- The learned magistrate was required to consider a restorative justice referral instead of sentencing the appellant (YJA s 162(1); R v PBD  QCA 59, ). The learned magistrate clearly failed to consider such a referral, expressing a disinclination to utilise the diversion during the course of submissions, and making no reference whatsoever to the restorative justice process during the course of her sentencing remarks.
- As the respondent correctly identifies, a referral pursuant to YJA s. 164 means that, “A finding of guilt does not form part of the child’s criminal history … and … diverts them from the criminal justice system”.
- The learned magistrate’s failure to consider a referral under YJA s. 162(1), was an error of law, and accordingly the consequence was that the sentence imposed (40 hours community service on each charge) was manifestly excessive.
- In addition, the learned magistrate failed to comply with the mandatory provisions of YJA s. 195, which sets out the preconditions for making a community service order.
- For a 17 year old child with no criminal history, who was working, supported by his family, and indicated that he was willing and able to participate in a restorative justice referral process, such an order in my view is the appropriate “off-ramp” from the criminal justice system in these circumstances. I am satisfied that the preconditions of YJA s. 163(1) have been met.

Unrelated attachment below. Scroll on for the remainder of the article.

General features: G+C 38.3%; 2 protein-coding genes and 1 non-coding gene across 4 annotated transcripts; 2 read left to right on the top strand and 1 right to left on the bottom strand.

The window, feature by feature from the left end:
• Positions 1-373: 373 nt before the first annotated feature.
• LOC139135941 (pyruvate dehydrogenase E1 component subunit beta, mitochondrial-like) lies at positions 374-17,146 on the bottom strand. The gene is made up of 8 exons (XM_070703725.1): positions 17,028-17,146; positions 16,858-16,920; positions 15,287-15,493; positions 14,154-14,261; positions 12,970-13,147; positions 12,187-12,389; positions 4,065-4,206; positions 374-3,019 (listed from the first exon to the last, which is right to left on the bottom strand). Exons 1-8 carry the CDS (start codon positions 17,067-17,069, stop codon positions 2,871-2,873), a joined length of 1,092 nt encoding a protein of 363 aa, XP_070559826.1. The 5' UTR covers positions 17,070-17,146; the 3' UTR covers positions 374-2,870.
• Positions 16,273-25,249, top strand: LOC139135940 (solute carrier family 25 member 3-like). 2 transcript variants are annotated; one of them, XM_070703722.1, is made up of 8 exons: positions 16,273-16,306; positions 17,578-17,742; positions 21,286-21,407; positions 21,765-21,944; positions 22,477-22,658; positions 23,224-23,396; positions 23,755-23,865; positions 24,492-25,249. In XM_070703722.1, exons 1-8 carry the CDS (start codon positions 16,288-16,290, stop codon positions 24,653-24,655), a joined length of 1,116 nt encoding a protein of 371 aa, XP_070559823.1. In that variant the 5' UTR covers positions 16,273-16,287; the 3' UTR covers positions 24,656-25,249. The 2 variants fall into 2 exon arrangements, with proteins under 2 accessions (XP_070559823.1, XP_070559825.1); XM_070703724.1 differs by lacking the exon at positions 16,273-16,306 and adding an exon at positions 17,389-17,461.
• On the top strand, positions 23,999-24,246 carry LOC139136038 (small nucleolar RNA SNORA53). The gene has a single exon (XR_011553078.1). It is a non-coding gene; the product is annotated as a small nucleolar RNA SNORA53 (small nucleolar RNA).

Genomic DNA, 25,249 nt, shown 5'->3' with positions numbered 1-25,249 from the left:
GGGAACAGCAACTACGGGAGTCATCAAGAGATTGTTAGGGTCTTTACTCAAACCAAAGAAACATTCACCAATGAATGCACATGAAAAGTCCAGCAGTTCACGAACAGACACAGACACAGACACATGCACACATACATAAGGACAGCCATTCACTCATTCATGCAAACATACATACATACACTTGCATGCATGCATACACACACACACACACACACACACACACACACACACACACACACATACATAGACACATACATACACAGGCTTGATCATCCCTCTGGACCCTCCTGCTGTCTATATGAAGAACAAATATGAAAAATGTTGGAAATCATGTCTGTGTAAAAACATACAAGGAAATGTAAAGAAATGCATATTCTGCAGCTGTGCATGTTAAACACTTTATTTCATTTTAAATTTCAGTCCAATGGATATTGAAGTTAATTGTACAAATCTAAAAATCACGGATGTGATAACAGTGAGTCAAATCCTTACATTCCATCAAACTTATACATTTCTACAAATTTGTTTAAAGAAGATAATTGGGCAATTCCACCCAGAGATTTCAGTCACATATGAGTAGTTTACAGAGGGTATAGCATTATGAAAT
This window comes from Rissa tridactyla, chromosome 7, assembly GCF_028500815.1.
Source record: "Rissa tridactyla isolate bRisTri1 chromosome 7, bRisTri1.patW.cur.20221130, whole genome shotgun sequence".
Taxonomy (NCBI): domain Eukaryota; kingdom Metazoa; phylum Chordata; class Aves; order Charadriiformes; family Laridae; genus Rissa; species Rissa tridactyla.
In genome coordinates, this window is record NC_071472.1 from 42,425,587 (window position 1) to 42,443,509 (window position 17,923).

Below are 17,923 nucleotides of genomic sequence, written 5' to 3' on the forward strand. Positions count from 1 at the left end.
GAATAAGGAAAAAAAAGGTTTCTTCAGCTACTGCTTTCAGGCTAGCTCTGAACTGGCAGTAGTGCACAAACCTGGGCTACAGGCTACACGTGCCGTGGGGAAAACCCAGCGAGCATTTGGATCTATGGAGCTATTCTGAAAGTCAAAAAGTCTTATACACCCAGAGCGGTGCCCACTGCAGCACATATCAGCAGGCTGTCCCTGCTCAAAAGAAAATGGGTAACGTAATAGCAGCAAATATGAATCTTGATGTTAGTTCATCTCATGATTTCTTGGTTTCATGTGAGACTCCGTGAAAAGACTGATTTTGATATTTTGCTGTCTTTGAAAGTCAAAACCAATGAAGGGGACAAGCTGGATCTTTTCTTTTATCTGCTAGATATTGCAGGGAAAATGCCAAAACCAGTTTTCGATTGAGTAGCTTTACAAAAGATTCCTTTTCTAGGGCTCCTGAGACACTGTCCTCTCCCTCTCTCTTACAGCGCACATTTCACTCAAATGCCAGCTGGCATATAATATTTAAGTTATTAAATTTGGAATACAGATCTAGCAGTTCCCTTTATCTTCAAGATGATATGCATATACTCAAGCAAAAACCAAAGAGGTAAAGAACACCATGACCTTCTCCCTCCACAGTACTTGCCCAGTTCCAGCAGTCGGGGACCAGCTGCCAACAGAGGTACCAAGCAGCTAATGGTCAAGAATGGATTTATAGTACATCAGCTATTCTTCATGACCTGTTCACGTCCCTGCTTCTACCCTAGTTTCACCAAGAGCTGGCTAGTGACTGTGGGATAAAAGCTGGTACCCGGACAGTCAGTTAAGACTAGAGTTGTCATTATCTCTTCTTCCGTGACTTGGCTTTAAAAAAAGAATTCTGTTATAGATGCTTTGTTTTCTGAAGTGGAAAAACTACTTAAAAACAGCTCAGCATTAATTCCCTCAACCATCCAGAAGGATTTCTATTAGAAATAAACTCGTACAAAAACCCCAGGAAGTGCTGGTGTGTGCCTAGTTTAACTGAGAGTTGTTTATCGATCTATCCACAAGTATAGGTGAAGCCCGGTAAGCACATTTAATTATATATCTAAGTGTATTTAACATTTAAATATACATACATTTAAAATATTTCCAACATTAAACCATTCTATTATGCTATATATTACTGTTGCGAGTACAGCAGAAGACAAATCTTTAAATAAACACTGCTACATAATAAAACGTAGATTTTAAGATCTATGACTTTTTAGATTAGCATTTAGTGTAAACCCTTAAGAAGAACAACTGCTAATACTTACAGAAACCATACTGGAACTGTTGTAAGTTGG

- It follows that the substantive ground of appeal on which this appeal originally proceeded (that the sentence was “manifestly excessive”) has been made out, but more particularly, the further ground of appeal added during the course of this hearing, which was the failure to consider referring the offences for a restorative justice process, has also been made out.
- It therefore follows that the appeal should be granted, the sentences and restitution order set aside, and the charges referred to a restorative justice court diversion process.
- I make the following orders:
- (1)Appeal granted.
- (2)Set aside the orders for 40 hours community service on each of the charges in the Pine Rivers Childrens Court, and the $500 restitution order, made on 12 December 2022.
- (3)Refer both offences to the chief executive for a restorative justice court diversion referral pursuant to Youth Justice Act s. 163(1)(d).
 Affidavit of Brianna Hayes, affirmed 24 February 2023, exhibit (a) 1-4 ll 2-39.
 Exhibit 2 – Outline of Submissions on behalf of the Respondent, [4.1] – [4.3].
 Affidavit of Brianna Hayes affirmed 24 February 2023, exhibit (a) 1-10 ll 30-40.
 Affidavit of Brianna Hayes affirmed 24 February 2023, exhibit (b), p 1-2.
 Affidavit of Brianna Hayes affirmed 24 February 2023, exhibit (a), 1-4 l 1.
 Affidavit of Brianna Hayes affirmed 24 February 2023, exhibit (a), 1-4 l 40.
 Affidavit of Brianna Hayes affirmed 24 February 2023, exhibit (a) 1-10 l 47 – 1-11 l 1.
 Affidavit of Brianna Hayes affirmed 24 February 2023, exhibit (a), 1-9 ll 21-26.
 Affidavit of Brianna Hayes affirmed 24 February 2023, exhibit (a), 1-7 l 42 – 1-8 l 5.
 Affidavit of Brianna Hayes affirmed 24 February 2023, exhibit (a), 1-13 ll 4-18.
 Exhibit 2 – outline of submissions on behalf of the respondent, [5.5].
- Published Case Name:
PCN v Queensland Police Service
- Shortened Case Name:
PCN v Queensland Police Service
 QCHC 28
08 Mar 2023